I’ve mentioned Loren Eiseley and Ray Bradbury. I love their writing for the elegant way they use the written word. I devoured Arthur C. Clarke, Robert Heinlein, Isaac Asimov, Theodore Sturgeon, Ursula LeGuin, Andre Norton, and many other writers of the 50s, 60s, and 70s. Later I was drawn to the work of David Brin, Stephen Baxter, and Greg Bear. I love the novels of Kim Stanley Robinson whose work is not only elegant and imaginative, but reveals the tremendous depth of his grasp of history and science. I also feel a real connection to the Canadian writer, Robert J. Sawyer, who has a mutual interest in paleontology and human evolution, and who explores some of the philosophical ramifications of the human condition. When I was learning how to write in the 70s and 80s, Ed Bryant and Dan Simmons had a strong impact. Ed started a science fiction & fantasy writers critique group in Denver that helped inspire and start the careers of many Colorado writers.
As far as characters, I loved Ender Wiggin in Ender’s Game. Orson Scott Card, from the very beginning, seemed to have an intuitive grasp of what makes people do what they do. In my own work, I have enjoyed writing from the perspective of Neesha (in The Deep Time Diaries, Fulcrum 2000) and Skeets (in A Singular Prophecy, Biostration 2011). Both characters are strong women—partially inspired by my wife, Sharon—and they are characters whose voices came naturally to me. When they started speaking in my head I knew it was time to get copy down on paper—or at least in the word processor. Rudy’s voice came easily too, as the cranky, once-dead genius in my recent book.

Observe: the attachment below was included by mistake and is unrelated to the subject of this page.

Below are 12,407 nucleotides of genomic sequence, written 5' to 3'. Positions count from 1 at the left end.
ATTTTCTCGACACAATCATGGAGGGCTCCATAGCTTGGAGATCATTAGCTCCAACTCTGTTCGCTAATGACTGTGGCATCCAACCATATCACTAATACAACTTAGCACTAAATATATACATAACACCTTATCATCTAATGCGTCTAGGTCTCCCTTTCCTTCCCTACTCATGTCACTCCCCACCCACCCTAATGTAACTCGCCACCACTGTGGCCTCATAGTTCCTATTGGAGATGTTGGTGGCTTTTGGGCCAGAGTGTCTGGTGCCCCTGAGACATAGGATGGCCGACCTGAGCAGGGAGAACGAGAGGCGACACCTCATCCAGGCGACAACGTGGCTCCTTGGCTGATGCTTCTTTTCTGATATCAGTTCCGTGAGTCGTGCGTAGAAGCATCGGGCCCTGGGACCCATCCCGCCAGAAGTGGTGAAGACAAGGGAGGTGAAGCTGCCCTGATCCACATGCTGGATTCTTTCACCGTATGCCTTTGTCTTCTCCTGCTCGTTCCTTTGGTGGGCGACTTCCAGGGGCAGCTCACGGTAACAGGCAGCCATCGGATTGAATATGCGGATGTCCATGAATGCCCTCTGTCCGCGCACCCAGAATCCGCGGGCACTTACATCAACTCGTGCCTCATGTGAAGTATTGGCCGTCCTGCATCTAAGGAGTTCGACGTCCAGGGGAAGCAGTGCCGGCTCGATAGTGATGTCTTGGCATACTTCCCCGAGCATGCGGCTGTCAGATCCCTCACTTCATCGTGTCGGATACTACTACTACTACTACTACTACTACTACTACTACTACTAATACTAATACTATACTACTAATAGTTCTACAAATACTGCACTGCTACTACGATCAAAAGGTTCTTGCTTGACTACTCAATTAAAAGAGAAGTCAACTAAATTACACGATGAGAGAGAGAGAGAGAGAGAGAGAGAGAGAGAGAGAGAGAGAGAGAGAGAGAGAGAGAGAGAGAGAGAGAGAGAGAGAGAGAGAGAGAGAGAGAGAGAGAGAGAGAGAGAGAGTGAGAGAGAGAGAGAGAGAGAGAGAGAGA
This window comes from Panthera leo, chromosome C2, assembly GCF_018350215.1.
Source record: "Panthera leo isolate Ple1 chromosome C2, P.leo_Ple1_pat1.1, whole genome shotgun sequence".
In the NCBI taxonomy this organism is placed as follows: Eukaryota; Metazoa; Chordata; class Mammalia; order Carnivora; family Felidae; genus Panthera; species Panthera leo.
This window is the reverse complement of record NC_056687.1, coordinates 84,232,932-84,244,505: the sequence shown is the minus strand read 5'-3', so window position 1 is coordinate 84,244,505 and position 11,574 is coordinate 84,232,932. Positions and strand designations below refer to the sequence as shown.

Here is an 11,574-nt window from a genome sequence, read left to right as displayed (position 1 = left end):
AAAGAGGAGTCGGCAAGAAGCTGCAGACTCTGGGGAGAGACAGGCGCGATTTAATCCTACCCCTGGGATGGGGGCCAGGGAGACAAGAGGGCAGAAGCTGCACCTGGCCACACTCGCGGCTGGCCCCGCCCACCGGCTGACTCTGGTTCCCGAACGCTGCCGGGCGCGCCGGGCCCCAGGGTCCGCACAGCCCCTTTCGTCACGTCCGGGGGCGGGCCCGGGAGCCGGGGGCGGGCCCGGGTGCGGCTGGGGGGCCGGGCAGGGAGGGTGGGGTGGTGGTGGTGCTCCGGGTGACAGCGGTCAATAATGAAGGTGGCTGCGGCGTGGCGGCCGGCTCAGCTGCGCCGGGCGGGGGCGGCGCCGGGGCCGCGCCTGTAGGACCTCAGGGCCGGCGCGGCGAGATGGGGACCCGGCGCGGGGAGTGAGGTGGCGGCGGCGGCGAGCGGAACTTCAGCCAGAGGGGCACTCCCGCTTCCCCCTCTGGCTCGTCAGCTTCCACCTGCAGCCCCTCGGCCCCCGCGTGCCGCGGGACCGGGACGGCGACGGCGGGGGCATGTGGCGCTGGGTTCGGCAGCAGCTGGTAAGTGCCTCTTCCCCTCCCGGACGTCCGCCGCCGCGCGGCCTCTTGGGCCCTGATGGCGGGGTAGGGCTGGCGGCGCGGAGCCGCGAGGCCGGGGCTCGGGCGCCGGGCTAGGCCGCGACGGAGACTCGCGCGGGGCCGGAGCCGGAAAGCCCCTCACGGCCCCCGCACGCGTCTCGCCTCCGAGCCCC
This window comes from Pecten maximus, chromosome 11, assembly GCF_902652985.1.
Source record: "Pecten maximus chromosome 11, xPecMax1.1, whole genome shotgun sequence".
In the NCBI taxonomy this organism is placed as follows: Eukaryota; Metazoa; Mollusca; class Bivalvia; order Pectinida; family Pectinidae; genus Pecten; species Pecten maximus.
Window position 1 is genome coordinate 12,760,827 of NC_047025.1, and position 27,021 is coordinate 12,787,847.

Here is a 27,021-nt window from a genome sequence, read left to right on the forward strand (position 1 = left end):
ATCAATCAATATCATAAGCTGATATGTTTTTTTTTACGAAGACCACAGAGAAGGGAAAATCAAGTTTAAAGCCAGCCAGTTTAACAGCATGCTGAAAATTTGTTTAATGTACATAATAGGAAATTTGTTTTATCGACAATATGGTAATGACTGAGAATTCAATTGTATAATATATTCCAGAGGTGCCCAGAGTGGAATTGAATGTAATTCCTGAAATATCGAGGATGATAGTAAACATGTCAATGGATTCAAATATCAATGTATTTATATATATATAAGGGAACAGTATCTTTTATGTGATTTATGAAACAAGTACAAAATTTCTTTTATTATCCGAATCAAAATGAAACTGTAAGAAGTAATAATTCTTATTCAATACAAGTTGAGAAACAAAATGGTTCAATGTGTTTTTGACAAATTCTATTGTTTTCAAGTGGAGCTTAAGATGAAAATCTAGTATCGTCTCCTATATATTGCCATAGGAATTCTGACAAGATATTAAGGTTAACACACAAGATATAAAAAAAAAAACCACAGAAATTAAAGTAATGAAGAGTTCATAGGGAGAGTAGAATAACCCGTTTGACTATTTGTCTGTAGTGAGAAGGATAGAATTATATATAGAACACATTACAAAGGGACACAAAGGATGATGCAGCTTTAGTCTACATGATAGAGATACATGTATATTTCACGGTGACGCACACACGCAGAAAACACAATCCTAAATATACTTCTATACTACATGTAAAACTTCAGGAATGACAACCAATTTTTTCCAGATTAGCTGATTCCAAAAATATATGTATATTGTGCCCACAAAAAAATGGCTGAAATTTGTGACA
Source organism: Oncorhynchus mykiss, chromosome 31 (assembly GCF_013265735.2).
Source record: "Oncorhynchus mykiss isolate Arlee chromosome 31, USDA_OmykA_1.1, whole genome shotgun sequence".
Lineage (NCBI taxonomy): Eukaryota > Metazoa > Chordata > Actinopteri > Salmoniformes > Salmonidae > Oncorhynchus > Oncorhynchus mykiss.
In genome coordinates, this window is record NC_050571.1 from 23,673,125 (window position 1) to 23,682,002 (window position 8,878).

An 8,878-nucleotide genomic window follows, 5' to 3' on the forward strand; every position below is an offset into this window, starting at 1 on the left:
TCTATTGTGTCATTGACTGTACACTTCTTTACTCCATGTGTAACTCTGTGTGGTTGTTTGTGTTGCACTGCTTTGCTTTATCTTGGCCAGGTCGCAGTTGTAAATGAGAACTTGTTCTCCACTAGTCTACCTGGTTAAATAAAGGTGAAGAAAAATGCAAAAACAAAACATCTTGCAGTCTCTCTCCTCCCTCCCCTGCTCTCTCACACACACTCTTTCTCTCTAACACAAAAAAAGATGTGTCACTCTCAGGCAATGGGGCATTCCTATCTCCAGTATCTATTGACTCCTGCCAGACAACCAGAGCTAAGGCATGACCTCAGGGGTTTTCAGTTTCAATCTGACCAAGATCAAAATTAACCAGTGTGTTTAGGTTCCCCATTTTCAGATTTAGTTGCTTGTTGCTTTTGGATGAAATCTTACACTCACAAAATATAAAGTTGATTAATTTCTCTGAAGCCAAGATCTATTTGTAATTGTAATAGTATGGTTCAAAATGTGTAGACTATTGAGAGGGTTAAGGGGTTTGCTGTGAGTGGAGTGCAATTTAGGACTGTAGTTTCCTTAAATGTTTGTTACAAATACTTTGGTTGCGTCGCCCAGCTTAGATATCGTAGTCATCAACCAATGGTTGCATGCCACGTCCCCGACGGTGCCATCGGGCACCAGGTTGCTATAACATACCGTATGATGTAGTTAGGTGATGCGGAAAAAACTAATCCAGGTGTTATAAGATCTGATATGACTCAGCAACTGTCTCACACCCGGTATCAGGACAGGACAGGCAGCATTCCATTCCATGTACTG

Why did you choose this excerpt to feature in SunLit?
I like this chapter because it shows the interaction between Rudy and his AI guardian, Mnemosyne (Nessie) as well as the moment when the Jadderbadian aliens arrive on Earth. In the prologue to the book, the planetary intelligence of Gaia describes humans as “primates with delusions of grandeur.” In a similar fashion, the hubris of the alien ambassador, Kranium, illustrates that the worm-a-pede Jadderbadians suffer similar delusions. Perhaps that’s the price organic intelligences pay for confronting the immensity of the universe.
What was the most fun or rewarding part of working on this book?